Given he was one of the people unfairly ticketed in December, when the parking authority quietly changed its rules and began handing out infractions, Cole was aware of recent news the parking authority would revert back to offering the first two hours of parking for free on Saturdays.

If he hadn’t been aware of that, he said, he would have unnecessarily fed the meter just to be on the safe side.

(Cole’s ticket, as well as more than 80 others, have since been cancelled or refunded.)

When reached for comment, a city spokesman confirmed 200 new paystations were put in the Exchange District between Sept. 1 and Dec. 21, but said they all had decals adhered to them indicating two hours of free parking was allowed.

"Vandalism to the paystations, including defacing and removal of decals, does occur from time to time. When such issues arise, operations staff from the Winnipeg Parking Authority re-adhere missing decals," the spokesman wrote in an email.

However, Cole said he doesn’t believe that was the case, as he didn’t see any adhesive residue or evidence a decal had been scraped away. Instead, it appeared the WPA forgot to put decals on one, if not more, of the paystations.

Cole said he feels this is most likely yet another operational oversight. And as someone who’s already been unfairly ticketed over the confusion about Saturday free parking rules, he said he is frustrated with what he described as the WPA’s continued inability to clearly communicate the rules.

"I think the WPA needs to be very clear, on the signage, on the meters, on their website. There should be continuity there. Why would they implement a policy when they can’t change their sign? Why are there meters indicating you explicitly have to pay when two hours are free?" Cole said.

"It is concerning that it is not clear to anybody. Even themselves. Who can the public talk to about this stuff? I think there should be accountability and clear communication. I think it brings to light there’s a lot of funny business taking place that doesn’t get exposed often."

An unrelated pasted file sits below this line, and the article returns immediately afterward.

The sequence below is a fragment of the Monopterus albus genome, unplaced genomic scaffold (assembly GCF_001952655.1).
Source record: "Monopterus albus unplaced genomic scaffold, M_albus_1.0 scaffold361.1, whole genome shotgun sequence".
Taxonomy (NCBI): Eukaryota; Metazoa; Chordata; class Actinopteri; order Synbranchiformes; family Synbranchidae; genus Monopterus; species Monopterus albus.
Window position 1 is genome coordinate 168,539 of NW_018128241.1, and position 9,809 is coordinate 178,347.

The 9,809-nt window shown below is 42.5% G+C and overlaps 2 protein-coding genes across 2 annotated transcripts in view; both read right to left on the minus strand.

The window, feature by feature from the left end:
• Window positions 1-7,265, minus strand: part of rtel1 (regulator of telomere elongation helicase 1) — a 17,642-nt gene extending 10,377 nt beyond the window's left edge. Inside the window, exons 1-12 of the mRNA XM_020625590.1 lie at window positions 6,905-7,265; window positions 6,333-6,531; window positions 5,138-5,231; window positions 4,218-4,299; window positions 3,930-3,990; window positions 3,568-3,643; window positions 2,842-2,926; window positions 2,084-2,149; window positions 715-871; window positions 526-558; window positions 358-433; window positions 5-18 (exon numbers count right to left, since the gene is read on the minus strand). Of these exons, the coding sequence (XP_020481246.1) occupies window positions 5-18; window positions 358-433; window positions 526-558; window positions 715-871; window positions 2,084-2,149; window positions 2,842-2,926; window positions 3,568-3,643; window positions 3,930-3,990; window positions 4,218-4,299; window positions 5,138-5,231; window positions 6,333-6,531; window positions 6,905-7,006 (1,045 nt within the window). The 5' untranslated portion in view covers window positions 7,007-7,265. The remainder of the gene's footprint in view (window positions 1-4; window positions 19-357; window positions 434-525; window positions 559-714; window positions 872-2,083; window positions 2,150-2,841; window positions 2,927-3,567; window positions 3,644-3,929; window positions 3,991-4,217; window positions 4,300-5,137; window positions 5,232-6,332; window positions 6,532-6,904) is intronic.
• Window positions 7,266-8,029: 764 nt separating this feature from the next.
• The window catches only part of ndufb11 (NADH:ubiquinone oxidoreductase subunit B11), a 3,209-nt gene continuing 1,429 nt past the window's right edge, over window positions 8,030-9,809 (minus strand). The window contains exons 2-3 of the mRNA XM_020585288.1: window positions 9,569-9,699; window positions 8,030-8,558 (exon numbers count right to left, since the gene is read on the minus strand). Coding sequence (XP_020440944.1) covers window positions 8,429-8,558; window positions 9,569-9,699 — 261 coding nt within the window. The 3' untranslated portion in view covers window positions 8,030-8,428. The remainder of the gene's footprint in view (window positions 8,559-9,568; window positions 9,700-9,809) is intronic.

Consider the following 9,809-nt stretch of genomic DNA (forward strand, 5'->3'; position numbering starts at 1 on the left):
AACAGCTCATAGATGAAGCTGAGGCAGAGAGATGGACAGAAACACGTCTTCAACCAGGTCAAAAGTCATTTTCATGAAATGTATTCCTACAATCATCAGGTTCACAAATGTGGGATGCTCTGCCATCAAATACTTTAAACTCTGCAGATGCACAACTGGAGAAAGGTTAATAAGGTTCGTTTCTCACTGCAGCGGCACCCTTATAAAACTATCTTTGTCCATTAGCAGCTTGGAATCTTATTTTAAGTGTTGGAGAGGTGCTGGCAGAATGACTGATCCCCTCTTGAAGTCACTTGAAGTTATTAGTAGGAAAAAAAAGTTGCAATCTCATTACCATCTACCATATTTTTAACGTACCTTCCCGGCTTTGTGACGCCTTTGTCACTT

The situation surrounding free downtown parking sparked outrage last month when news broke the WPA had quietly changed its rules and began handing out tickets to people for not paying for parking, despite stickers on the meters vaguely saying, "two hours free on Saturday."

The WPA later backtracked on its decision, admitting it had made an "operational failure." It said it would halt the practice for the foreseeable future, until a review of its policies was complete.

The city spokesman said Tuesday the WPA would be working to replace any missing decals from paystations in the Exchange District.

Cole, who has friends that run a boutique in the area, said free parking is vital to neighbourhood businesses.

While he hopes the WPA continues to offer two hours of free parking downtown on Saturdays, he said if it does decide to change that practice, he at least hopes the stickers will be clear about the rules.

"People in Winnipeg, if they can avoid going downtown and paying for parking, they will. This sort of stuff puts the businesses in the Exchange (District) at a disadvantage. All it comes down to is just using words on the stickers that make sense."

ryan.thorpe@freepress.mb.ca

Twitter: @rk_thorpe

Ryan Thorpe

Ryan Thorpe
Reporter

Ryan Thorpe likes the pace of daily news, the feeling of a broadsheet in his hands and the stress of never-ending deadlines hanging over his head.